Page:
K Ramakrishnan. Surgical Repair Of The Torn Ear Lobe. The Internet Journal of Family Practice. 2002 Volume 2 Number 2.
The technique of repair of a torn ear lobe is described. This can easily be adapted to both elective and emergency situations.
All figures reprinted from Otorhinolaryngology Clinics of North America V 35 (1): 187-205 with written permission of Elsevier Science USA.
Physicians and physician extenders are increasingly expected to perform a variety of minor surgical procedures in both elective and emergency situations. Surgical repair of the torn ear lobe, hitherto the realm of plastic surgeons, is a procedure that can be performed both at the office and the emergency room, thereby sparing patients the inconvenience and cost of referral to a sub-specialist.
The increasing practice of ear piercing by both females and, of late, males as well, has resulted in more and more requests for ear lobe repairs, either for inadvertent tears of the lobule produced by a tug on the ear ring or for traction deformities occasioned by the long-standing use of heavy jewelry on the ear, as is commonly seen in the African and Asian sub-continents. Furthermore, over the past decade the United States has seen an unprecedented influx of immigrants, making a practitioner's patient profile more cosmopolitan. Ear lobe repairs are an outpatient procedure, and, provided the basic surgical principle of asepsis is adhered to, an excellent cosmetic result can be achieved. The time taken for the procedure, averages 30 minutes.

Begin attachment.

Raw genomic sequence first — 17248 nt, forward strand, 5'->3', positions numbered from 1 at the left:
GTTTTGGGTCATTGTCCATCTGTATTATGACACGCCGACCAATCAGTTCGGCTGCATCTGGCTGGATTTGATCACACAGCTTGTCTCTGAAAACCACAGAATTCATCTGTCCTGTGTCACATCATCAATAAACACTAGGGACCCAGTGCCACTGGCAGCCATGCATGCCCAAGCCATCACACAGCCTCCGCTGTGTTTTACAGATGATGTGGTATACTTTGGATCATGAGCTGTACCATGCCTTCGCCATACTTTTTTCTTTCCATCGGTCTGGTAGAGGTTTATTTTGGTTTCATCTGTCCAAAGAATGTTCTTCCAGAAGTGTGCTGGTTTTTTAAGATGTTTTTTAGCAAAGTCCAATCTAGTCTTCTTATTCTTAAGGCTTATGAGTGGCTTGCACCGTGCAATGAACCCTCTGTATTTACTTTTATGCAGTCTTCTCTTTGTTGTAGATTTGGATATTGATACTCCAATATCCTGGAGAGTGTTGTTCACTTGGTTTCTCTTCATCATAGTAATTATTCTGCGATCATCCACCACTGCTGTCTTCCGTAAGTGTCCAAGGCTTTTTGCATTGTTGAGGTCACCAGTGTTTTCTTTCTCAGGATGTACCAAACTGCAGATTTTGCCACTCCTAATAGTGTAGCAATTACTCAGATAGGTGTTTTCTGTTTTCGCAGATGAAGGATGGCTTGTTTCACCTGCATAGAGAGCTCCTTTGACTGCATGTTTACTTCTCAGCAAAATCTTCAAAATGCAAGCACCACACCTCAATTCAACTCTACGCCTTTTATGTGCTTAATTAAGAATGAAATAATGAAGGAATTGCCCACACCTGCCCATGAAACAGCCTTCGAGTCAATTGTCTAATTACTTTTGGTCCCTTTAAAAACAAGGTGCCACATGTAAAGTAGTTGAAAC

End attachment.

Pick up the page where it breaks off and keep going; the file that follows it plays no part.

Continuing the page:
Patients should be cautioned about the risks of bleeding and hematoma formation, sepsis and an unacceptable cosmetic result. African Americans should also be warned about the possibility of scar hypertrophy, which would detract from a satisfactory appearance. Aspirin is best avoided a week before the procedure. It is also suggested that the earrings be removed a few days before the intended repair to allow small abrasions to heal. In men, long tufts of hair will need to be clipped to avoid interference with the procedure and their incorporation in the suture line.